Solo activities to do in MKE this month

Students+can+see+the+Milwaukee+Holiday+Lights+Festival+starting+Nov.+19.+Marquette+Wire+stock+photo

Students can see the Milwaukee Holiday Lights Festival starting Nov. 19. Marquette Wire stock photo

As the weather gets colder in Milwaukee and the spooky season starts to dwindle, activities can become limited when it comes to socially distanced group meetings. Although it is possible to bundle up and head outside for a socially distant gathering, the upcoming winter provides an opportunity to try things on your own. There are a few late fall and winter activities to take a look at right in the city.

Going for a run — running routes other than lakefront because of wind

Though the weather in Wisconsin tends to get cold and can turn people away from wanting to exercise outside, starting a running challenge could be a fun, new activity to do in the month of November, even as it starts to get colder. A few areas in the city that may be good for running include a mile around the Washington Park Urban Ecology Center, which isn’t too far from campus. Another spot is the Milwaukee RiverWalk, bringing you directly into the city. If there is a desire to go elsewhere, a run at Hoyt Park in Wauwatosa’s forested loop could satisfy the need for a setting with more nature.

Grab some hot chocolate or coffee and read a book/study

Though some coffee shops may not allow sit-in dining, students can still take some time off campus to grab a coffee or drink of choice and find a spot to sit or bring it back home to study or read a good book. At places like Fairgrounds Coffee, which is located about two miles off campus on state street, unique drinks like Vosges Hot Chocolate are sure to be good to try. Another coffee shop like Hawthorne Coffee Roasters about five miles away on S Howell Ave. is family owned and perfect for taking a cup of joe to go.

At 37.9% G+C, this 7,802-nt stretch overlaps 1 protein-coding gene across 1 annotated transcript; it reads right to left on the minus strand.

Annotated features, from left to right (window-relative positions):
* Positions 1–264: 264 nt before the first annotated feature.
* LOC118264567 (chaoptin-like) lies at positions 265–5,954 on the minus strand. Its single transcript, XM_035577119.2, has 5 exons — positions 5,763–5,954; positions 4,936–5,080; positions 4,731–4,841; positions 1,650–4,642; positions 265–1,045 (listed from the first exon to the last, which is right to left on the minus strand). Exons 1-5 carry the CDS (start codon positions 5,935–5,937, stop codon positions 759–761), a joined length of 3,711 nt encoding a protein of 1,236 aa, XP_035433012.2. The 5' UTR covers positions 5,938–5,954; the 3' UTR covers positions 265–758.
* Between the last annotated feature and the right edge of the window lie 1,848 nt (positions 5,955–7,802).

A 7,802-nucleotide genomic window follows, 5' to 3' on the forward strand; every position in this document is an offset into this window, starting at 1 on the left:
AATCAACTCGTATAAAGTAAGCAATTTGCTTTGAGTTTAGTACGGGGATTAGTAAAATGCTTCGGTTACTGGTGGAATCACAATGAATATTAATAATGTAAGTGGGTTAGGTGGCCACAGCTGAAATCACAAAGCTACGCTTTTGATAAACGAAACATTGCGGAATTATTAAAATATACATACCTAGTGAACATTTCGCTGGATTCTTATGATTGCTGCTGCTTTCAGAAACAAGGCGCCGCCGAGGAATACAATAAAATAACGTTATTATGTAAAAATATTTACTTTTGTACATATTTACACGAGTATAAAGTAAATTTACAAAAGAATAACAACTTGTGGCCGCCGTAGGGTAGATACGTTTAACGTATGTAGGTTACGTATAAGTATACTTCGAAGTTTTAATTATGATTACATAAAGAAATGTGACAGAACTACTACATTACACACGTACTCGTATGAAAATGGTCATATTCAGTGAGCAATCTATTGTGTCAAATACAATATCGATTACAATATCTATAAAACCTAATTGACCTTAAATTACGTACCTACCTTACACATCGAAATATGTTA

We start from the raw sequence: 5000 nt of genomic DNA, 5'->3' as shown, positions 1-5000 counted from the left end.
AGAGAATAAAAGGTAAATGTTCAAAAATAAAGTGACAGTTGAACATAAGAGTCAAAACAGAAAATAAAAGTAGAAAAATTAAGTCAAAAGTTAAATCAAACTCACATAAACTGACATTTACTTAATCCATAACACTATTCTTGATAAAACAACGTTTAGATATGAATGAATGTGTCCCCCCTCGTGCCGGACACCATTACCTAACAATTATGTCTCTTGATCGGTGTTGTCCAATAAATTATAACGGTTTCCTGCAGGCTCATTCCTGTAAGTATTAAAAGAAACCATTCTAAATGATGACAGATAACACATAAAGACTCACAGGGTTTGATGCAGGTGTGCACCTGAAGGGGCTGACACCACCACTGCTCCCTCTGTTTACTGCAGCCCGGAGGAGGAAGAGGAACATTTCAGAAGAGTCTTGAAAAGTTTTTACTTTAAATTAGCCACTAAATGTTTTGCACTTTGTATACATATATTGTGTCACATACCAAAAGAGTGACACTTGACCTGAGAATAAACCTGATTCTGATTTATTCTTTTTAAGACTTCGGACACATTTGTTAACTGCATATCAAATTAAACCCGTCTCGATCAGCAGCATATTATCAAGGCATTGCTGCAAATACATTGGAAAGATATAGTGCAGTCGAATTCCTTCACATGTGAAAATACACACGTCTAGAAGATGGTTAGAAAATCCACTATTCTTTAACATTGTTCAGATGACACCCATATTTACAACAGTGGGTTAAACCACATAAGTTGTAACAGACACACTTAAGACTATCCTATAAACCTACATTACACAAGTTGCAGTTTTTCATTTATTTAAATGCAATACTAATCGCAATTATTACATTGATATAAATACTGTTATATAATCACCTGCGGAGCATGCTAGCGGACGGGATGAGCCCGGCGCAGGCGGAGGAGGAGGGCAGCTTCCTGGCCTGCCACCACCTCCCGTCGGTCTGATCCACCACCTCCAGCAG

Christmas displays

With the turn of the Halloween season comes the anticipation of the Christmas season. Starting Nov. 19, there is a Milwaukee Holiday Lights Festival in which Cathedral Square Park, Zeidler Union Square and Pere Marquette Park are decorated with lights and displays in celebration of the holiday season. In Cathedral Square, located just a few blocks from campus, there are multiple trees set up with different ornament themes as well as one large Christmas tree in the middle of the park. It is perfect for a stroll to clear one’s mind and get into the holiday spirit. Do not forget to bundle up!

Check out the night sky

Though it will begin to get colder and snow is on the horizon, this is still an opportunity for a relaxing evening outdoors. Though there were two full moons in the month of October, there are still some fun night-sky occurrences coming up. For example, there are two upcoming meteor showers, the Northern Taurids on the night of Nov. 11 into 12, and the Leonids on the night of Nov. 16 into 17. Grab a blanket, coat, hat and mittens and find a place to take some time to yourself while watching the stars. Due to air pollution in Milwaukee, there are some places outside of the city in the Milwaukee area that are good for stargazing, such as Harrington Beach State Park which is about 35 miles north of Milwaukee and Whitnall Park in Franklin.

Bake/try out new recipes

With the holiday season approaching, this is the perfect opportunity to try out seasonal recipes. For example, it is the perfect time to hone your skills at the perfect hot chocolate recipe or make Christmas cookies for your friends with fun frosting decorations. You could even bake cookies that still have the fall/November vibe, such as big soft ginger cookies. With cinnamon and ginger, the flavors of an ending fall are still present. Now is the perfect time to take some time to yourself and listen to your favorite playlist while baking.

Though it is nice to have a socially distanced hangout with friends, it’s also nice to take some time to yourself, especially with finals slowly approaching. These are just some activities to take a mental break.

This story was written by Ariana Madson. She can be reached at ariana.madson@marquette.edu.